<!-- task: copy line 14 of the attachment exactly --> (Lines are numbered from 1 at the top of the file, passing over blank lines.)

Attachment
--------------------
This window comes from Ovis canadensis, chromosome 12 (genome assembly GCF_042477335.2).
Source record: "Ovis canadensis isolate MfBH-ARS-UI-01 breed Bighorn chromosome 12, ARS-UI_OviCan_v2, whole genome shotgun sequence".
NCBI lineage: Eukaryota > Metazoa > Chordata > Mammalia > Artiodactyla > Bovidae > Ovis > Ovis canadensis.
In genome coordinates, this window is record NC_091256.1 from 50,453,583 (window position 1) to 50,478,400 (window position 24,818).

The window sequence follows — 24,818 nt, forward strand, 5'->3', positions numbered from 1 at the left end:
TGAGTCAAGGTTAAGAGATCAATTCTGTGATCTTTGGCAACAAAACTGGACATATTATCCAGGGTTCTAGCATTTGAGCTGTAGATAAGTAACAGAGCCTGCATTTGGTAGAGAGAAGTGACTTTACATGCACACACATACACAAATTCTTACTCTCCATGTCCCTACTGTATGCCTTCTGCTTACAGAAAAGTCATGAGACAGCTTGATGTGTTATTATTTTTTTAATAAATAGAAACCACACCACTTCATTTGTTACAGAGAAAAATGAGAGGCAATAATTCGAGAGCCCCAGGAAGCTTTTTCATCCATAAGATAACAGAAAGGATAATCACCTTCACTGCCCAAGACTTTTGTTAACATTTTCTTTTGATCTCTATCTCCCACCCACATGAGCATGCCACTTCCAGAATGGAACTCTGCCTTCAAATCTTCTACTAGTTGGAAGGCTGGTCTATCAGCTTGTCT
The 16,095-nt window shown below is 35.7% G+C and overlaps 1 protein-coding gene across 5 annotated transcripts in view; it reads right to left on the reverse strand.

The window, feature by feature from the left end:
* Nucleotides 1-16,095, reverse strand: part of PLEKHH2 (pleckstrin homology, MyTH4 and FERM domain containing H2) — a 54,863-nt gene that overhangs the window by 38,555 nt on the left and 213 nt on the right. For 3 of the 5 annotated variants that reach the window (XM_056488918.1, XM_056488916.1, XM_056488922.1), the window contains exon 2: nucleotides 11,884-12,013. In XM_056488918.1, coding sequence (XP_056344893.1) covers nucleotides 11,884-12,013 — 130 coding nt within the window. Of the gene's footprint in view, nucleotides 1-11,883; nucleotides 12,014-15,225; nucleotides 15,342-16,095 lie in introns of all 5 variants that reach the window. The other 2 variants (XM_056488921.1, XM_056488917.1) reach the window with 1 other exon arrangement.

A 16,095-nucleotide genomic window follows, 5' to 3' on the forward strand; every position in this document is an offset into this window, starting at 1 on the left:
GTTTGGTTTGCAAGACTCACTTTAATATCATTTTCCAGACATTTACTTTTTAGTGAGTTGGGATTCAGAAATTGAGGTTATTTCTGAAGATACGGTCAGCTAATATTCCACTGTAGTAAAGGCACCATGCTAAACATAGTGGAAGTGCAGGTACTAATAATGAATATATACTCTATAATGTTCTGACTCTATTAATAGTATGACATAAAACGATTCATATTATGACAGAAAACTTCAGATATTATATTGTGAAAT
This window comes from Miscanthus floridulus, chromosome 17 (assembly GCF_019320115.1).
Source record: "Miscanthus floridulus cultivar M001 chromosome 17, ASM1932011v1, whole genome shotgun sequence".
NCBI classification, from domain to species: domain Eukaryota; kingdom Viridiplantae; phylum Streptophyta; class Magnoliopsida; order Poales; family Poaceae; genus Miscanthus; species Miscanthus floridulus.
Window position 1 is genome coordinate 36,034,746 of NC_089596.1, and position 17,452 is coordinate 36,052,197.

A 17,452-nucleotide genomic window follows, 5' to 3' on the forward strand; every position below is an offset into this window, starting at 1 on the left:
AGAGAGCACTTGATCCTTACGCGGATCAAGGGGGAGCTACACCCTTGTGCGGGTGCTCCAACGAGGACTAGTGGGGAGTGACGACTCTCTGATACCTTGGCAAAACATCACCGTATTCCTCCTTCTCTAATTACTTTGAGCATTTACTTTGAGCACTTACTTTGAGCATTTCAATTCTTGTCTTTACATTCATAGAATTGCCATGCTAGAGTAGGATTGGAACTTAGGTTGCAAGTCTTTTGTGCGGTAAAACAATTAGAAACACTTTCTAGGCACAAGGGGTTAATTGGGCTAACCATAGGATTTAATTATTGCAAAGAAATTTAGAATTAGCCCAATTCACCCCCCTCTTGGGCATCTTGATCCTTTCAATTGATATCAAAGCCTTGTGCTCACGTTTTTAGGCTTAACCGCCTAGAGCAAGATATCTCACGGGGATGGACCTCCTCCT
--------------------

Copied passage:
NCBI classification, from domain to species: domain Eukaryota; kingdom Viridiplantae; phylum Streptophyta; class Magnoliopsida; order Poales; family Poaceae; genus Miscanthus; species Miscanthus floridulus.